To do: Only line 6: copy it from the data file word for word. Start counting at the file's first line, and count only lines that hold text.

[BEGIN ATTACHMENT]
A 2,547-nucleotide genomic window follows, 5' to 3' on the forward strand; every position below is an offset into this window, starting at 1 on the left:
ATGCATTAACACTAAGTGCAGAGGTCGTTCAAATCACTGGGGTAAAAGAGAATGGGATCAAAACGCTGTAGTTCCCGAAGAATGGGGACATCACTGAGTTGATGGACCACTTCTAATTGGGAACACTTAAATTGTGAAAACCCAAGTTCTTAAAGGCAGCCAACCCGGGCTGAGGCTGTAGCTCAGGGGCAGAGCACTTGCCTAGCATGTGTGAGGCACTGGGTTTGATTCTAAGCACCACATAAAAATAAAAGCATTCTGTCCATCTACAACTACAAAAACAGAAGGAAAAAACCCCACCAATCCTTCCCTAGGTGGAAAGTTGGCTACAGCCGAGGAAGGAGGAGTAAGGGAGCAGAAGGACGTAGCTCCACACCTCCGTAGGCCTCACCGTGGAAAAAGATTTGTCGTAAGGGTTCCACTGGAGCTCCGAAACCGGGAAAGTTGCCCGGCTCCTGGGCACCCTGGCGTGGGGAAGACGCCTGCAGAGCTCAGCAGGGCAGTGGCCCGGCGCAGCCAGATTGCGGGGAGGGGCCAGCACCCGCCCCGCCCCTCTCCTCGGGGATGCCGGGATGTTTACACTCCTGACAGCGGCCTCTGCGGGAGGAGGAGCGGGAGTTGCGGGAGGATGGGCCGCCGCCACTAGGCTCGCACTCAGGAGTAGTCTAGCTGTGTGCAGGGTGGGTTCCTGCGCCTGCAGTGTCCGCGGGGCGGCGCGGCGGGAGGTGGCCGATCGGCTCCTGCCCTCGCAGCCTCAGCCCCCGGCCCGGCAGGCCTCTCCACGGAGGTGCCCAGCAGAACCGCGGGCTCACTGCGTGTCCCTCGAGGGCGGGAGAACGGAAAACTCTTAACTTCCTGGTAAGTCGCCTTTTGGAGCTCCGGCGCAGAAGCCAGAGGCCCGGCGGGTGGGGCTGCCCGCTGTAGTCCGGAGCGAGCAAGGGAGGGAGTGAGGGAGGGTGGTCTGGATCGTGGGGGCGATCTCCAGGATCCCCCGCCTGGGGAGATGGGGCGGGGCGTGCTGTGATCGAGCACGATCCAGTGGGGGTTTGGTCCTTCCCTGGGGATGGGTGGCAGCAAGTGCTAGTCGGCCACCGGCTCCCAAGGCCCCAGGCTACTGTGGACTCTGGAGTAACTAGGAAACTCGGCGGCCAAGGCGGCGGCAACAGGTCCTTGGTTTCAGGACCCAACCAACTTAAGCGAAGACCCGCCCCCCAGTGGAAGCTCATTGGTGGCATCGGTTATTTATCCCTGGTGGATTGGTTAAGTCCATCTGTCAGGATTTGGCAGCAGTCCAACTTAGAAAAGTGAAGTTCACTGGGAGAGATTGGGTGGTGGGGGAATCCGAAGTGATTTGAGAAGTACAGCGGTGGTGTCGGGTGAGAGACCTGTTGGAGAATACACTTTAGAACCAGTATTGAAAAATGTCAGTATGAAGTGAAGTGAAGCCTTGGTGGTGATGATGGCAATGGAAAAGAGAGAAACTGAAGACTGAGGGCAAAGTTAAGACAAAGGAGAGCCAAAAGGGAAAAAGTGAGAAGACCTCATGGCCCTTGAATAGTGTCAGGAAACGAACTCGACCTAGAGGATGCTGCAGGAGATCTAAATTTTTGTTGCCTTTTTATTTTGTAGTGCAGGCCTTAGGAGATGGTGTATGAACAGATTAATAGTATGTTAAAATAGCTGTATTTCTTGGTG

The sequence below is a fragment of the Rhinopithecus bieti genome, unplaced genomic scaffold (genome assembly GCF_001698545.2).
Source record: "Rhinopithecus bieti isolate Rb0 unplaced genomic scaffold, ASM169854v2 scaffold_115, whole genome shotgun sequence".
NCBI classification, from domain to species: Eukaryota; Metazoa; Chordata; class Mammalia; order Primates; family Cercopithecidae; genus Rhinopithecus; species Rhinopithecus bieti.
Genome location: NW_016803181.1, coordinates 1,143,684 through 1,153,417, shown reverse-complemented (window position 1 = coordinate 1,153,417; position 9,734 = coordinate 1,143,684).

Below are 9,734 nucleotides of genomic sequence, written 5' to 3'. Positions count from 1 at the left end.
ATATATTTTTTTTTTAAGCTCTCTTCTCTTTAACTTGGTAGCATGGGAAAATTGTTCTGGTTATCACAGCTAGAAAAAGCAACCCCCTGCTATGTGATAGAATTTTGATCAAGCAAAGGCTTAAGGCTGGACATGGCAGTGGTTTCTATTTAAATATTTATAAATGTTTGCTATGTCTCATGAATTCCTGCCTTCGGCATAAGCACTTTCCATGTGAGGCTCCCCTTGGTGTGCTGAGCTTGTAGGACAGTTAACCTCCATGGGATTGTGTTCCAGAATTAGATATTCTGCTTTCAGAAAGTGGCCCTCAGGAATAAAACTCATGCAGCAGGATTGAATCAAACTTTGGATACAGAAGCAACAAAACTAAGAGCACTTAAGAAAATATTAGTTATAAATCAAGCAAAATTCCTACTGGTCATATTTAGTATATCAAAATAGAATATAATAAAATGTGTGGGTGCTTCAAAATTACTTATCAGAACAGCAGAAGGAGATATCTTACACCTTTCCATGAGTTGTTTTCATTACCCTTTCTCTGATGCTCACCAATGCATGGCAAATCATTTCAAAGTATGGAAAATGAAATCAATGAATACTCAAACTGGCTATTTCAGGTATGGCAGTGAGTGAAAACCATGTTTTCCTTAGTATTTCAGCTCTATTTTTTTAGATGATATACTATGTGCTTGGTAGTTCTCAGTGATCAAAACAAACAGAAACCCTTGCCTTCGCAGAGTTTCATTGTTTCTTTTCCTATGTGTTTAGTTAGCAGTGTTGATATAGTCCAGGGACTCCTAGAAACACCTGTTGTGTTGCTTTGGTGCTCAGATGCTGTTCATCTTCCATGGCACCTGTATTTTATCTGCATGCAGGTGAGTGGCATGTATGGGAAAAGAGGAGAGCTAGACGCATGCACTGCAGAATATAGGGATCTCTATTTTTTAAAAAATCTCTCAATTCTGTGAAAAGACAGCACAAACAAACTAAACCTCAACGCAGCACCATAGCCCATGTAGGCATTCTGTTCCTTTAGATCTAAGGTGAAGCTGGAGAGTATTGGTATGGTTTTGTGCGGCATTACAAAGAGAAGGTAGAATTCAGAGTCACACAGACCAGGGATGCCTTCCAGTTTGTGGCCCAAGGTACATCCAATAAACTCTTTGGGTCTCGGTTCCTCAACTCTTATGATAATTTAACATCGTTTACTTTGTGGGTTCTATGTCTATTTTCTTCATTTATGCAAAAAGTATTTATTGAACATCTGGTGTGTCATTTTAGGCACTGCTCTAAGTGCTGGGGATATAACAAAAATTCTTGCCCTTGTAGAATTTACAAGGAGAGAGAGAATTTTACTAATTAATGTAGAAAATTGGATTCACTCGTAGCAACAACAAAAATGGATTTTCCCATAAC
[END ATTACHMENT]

Genome location: NW_016803181.1, coordinates 1,143,684 through 1,153,417, shown reverse-complemented (window position 1 = coordinate 1,153,417; position 9,734 = coordinate 1,143,684).